Annapurna Summited Day Celebrated
Pokhara – Annapurna Summited Day indicated in the name of French Mountain climber Maurice Herzog, who reached the summit of mount Annapurna on 3 June 1950. Tourism Entrepreneur Associations has celebrated this day in respect of Maurice Herzog.
This summit is the first record of a successful summit on higher than 8000 meters mountain, which was done by a French citizen. French climber promotes our mountain all over the world so we Trekking Agencies Association Nepal (TAAN) Western regional committee has been celebrating this day in his respect from more than 15 years, said Hari Bhujel, president of (TAAN) Western regional committee. This year TAAN Pokhara and other organizations, Nepal Tourism Board (NTB), Nepal Mountaineering Association (NMA), Annapurna Conservation Area Project (ACAP), Hotel Association, REBAN, and NATTA are jointly have organized program with the aim ‘Together for Tourism’ at Yanjakot, on the way to Annapurna Base Camp, he added.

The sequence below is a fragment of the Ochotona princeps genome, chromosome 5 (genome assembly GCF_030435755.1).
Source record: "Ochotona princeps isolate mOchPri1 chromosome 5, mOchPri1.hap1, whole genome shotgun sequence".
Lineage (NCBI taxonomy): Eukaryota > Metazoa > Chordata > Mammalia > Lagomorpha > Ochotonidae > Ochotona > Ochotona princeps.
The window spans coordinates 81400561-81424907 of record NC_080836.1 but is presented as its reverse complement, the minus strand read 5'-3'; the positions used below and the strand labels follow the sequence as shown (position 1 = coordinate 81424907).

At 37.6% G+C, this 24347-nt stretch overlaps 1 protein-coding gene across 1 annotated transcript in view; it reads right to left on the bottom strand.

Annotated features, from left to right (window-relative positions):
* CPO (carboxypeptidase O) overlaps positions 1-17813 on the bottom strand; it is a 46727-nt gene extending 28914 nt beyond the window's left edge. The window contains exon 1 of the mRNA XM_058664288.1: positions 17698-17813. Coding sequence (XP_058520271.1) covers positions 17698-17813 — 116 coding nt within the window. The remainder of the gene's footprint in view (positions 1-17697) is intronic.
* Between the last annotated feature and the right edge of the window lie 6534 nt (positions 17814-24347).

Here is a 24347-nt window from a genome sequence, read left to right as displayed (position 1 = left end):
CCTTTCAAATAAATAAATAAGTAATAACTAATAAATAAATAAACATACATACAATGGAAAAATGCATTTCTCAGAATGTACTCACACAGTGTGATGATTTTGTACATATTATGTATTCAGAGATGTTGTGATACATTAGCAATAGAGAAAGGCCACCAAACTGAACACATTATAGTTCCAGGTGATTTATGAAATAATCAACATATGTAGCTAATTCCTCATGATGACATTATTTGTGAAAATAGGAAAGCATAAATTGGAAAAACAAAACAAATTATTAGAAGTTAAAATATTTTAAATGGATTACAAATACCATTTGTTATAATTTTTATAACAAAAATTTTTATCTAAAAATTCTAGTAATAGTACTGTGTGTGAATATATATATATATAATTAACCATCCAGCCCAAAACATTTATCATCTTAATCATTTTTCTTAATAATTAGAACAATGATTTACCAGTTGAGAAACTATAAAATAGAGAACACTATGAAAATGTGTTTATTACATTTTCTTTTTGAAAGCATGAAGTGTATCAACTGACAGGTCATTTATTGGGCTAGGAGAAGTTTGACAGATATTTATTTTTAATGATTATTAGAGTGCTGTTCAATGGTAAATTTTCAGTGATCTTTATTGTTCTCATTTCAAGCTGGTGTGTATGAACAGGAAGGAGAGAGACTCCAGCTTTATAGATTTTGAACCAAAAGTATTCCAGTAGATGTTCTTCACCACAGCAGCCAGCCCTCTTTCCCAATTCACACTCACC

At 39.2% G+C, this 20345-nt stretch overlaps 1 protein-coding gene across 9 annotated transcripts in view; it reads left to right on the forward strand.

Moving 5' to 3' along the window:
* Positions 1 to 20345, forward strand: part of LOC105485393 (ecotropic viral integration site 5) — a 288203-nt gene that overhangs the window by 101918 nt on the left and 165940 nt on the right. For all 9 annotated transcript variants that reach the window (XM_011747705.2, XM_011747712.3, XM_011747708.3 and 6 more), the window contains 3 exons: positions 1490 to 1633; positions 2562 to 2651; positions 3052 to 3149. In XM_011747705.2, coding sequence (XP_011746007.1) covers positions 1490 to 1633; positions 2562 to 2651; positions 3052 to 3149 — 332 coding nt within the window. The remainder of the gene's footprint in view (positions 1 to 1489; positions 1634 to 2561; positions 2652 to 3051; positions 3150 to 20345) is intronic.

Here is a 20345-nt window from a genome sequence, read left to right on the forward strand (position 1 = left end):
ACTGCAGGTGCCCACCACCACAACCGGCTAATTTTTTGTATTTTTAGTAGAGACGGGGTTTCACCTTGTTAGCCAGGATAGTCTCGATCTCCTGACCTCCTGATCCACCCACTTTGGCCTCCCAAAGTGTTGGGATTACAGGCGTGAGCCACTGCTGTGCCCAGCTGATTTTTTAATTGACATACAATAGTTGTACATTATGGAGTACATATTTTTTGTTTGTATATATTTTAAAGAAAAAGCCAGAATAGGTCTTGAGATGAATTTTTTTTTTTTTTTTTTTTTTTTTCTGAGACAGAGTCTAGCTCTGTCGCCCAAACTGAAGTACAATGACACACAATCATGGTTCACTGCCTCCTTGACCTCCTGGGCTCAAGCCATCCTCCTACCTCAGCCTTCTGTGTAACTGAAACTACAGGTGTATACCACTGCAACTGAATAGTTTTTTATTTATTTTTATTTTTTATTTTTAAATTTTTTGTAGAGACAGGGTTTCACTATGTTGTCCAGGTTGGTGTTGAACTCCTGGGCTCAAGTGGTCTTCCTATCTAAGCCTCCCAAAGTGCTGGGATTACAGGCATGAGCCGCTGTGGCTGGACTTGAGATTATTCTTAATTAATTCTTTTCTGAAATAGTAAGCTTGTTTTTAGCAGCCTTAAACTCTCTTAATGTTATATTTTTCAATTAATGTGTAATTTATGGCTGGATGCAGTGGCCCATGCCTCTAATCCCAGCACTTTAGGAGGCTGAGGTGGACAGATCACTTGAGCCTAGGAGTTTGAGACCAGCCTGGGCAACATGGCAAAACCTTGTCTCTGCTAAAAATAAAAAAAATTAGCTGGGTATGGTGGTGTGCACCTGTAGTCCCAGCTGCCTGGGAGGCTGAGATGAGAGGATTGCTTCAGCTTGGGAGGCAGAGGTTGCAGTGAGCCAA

In this occasion organizer has facilitated free transportation to Pokhara, free accommodation.
Annapurna in Sanskrit literally means “full of food” but is normally translated as ‘Goddess of the Harvests’. For Hindu, Annapurna is “the universal and timeless kitchen-goddess, the mother who feds and prevents starvation, a universal fear, which makes Annapurna a universal goddess, associated with the giving of food (wealth). This led her in time to be transformed into Lakshmi, the Goddess of Wealth with the most popular shrine located in Kashi, on the banks of Ganga River.
Here, Annapurna is a series of peaks 55 km long with the highest point, Annapurna I, which stands 8091m in altitude, making it the 10th-highest summit in the world, located in a spectacular setup, east of a great gorge cutting through the Himalayas by the Kali Gandaki River, which separates it from the Dhaulagiri massif lies only 34 km west. Annapurna I was the first 8,000m peak climbed by a French Expedition led by Maurice Herzog, who reached the summit on 3 June 1950. It took 20 years for another team to succeed on the same mountain summit. The 1970 ascent of the South Face of Annapurna by Chris Bonington’s team was a landmark in the history of mountaineering. This is a mountain that is among the most familiar of mountains, yet one that is very rarely climbed.